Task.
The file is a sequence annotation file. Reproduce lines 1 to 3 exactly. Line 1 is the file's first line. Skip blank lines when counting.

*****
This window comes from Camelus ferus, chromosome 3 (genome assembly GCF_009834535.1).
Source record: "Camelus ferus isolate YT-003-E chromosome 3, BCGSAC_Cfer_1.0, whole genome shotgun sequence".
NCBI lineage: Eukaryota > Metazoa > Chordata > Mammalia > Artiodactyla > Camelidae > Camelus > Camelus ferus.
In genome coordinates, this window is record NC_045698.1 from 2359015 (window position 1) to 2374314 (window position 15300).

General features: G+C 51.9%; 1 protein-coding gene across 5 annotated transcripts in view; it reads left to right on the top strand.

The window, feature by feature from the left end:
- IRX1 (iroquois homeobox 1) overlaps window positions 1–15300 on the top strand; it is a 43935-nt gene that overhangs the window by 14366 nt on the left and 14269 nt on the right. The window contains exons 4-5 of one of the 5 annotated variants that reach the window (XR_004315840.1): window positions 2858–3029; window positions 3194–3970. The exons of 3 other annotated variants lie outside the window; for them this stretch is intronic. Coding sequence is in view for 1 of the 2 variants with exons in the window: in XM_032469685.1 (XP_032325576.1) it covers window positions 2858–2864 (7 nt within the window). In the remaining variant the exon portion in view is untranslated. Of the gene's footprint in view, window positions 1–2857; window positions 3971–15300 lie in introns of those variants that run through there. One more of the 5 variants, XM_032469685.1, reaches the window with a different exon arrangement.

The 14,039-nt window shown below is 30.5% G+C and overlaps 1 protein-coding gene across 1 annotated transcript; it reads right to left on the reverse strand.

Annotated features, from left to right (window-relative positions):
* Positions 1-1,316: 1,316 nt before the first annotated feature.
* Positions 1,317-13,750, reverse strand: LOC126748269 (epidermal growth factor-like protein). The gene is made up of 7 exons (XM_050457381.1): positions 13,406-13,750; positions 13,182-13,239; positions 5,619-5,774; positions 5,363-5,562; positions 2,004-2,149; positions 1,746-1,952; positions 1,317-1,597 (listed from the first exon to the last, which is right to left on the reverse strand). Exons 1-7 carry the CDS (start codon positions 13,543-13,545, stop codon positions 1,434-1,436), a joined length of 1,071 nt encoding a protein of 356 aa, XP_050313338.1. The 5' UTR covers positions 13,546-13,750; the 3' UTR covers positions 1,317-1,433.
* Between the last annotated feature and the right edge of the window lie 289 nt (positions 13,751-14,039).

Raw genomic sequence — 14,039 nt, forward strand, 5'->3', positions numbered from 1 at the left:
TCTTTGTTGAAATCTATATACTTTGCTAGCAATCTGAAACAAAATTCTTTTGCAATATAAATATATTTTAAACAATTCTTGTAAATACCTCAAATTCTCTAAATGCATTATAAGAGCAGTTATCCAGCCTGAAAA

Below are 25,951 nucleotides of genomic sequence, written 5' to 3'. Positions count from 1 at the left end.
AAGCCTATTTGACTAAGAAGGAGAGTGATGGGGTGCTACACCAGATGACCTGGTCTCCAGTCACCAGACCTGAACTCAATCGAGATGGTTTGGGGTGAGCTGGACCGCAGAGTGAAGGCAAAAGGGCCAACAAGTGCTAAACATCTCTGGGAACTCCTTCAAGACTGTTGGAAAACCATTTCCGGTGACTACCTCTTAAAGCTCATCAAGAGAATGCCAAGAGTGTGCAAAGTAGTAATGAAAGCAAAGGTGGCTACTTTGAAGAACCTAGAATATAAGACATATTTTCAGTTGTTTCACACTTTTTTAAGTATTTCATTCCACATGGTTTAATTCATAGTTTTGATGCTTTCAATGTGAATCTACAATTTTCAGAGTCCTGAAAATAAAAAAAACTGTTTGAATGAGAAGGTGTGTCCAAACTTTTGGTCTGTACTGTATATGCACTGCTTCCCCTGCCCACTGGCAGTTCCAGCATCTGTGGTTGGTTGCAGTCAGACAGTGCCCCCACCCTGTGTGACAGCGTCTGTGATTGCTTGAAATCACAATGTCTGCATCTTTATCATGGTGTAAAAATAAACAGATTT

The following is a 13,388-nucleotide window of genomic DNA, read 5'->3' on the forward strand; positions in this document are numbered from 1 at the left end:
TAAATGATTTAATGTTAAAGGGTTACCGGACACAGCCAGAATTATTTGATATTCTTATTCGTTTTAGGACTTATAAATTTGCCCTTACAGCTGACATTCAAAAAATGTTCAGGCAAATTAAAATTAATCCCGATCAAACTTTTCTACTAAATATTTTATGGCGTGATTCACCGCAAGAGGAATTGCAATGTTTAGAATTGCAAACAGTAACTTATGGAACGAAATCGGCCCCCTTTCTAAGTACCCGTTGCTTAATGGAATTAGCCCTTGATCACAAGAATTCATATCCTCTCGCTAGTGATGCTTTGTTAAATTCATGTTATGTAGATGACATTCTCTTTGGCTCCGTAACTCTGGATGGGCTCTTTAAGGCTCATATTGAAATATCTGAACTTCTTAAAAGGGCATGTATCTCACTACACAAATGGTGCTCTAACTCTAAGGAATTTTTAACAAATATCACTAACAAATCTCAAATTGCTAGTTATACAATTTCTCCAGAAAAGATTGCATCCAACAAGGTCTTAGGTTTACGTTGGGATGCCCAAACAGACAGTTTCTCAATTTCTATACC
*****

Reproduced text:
This window comes from Camelus ferus, chromosome 3 (genome assembly GCF_009834535.1).
Source record: "Camelus ferus isolate YT-003-E chromosome 3, BCGSAC_Cfer_1.0, whole genome shotgun sequence".
NCBI lineage: Eukaryota > Metazoa > Chordata > Mammalia > Artiodactyla > Camelidae > Camelus > Camelus ferus.